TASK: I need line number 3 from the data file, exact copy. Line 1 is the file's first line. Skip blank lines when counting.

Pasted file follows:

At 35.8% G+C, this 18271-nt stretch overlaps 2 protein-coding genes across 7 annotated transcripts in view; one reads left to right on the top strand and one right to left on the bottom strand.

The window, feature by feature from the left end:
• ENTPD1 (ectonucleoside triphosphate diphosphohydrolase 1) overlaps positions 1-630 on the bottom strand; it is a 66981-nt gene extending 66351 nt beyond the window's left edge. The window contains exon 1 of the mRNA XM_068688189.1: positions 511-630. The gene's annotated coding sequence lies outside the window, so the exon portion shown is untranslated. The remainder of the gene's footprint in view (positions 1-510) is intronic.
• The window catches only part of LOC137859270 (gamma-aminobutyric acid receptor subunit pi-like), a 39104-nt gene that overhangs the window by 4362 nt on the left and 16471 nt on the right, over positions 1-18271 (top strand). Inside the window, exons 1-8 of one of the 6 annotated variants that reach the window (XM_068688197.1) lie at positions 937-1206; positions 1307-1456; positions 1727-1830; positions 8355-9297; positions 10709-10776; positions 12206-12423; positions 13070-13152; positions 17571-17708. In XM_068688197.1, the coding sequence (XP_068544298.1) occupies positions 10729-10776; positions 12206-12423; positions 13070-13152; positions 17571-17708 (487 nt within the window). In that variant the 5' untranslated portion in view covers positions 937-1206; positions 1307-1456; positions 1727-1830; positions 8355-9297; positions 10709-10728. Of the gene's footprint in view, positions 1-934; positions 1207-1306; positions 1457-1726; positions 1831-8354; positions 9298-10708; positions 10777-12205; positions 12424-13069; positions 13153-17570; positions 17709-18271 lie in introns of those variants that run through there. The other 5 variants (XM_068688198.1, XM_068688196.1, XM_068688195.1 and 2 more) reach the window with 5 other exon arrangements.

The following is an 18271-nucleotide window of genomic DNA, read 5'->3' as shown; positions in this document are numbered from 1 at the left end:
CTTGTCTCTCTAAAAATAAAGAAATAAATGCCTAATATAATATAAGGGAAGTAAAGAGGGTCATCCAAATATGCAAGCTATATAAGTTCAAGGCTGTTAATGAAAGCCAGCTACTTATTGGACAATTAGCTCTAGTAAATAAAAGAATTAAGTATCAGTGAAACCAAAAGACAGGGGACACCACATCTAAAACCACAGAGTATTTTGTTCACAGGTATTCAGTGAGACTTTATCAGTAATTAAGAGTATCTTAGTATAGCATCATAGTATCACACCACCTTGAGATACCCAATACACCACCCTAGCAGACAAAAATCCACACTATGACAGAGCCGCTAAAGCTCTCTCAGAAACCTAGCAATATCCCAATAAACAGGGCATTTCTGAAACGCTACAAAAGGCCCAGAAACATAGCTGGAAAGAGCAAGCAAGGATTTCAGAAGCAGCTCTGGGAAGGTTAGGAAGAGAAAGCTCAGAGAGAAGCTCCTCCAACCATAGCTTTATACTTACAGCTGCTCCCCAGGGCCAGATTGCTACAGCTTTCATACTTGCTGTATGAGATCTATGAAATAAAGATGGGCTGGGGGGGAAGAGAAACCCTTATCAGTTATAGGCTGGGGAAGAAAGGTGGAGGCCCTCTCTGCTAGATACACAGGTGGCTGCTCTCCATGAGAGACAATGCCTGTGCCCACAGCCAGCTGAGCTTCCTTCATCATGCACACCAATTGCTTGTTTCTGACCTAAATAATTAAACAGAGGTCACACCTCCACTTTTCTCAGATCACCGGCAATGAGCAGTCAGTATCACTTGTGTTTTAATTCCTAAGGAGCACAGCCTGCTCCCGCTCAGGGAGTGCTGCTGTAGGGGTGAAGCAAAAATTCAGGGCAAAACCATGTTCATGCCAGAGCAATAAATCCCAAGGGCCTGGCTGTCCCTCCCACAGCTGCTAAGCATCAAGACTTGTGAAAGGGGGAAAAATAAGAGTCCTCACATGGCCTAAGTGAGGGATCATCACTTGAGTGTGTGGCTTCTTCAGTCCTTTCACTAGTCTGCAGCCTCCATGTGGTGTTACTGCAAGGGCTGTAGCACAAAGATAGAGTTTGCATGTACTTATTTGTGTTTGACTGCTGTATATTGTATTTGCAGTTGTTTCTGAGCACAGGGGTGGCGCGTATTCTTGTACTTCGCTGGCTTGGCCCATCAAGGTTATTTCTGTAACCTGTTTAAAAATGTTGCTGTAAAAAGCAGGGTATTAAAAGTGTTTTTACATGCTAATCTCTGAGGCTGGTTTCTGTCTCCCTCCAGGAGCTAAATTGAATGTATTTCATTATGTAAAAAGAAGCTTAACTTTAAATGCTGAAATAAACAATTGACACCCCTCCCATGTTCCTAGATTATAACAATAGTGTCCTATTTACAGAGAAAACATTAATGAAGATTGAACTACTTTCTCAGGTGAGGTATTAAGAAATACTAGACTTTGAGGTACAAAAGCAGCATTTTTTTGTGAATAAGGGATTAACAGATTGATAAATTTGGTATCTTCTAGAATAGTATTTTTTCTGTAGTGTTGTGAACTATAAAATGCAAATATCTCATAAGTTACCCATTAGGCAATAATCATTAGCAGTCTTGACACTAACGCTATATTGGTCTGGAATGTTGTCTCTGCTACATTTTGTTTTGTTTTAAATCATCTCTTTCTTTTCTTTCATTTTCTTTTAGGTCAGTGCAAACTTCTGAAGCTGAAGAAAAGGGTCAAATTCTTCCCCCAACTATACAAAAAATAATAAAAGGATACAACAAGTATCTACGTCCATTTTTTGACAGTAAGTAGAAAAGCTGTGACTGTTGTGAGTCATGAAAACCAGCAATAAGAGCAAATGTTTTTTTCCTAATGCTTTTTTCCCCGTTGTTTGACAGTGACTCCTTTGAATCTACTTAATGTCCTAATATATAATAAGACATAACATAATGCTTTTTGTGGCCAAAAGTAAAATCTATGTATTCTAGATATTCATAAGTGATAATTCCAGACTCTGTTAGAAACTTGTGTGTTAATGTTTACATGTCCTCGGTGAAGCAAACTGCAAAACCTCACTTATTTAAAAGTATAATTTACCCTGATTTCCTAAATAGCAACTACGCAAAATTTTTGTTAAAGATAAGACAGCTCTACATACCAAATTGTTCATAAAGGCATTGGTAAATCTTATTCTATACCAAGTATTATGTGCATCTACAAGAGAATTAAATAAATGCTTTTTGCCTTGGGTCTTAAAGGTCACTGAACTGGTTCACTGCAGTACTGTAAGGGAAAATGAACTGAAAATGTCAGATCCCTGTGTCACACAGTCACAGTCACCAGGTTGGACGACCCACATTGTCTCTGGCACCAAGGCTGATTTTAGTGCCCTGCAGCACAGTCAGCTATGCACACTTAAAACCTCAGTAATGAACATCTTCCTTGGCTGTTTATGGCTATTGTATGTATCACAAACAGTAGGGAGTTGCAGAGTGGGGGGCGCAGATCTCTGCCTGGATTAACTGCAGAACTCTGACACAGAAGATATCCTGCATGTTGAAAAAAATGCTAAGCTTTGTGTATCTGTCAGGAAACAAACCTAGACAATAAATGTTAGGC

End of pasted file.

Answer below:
• ENTPD1 (ectonucleoside triphosphate diphosphohydrolase 1) overlaps positions 1-630 on the bottom strand; it is a 66981-nt gene extending 66351 nt beyond the window's left edge. The window contains exon 1 of the mRNA XM_068688189.1: positions 511-630. The gene's annotated coding sequence lies outside the window, so the exon portion shown is untranslated. The remainder of the gene's footprint in view (positions 1-510) is intronic.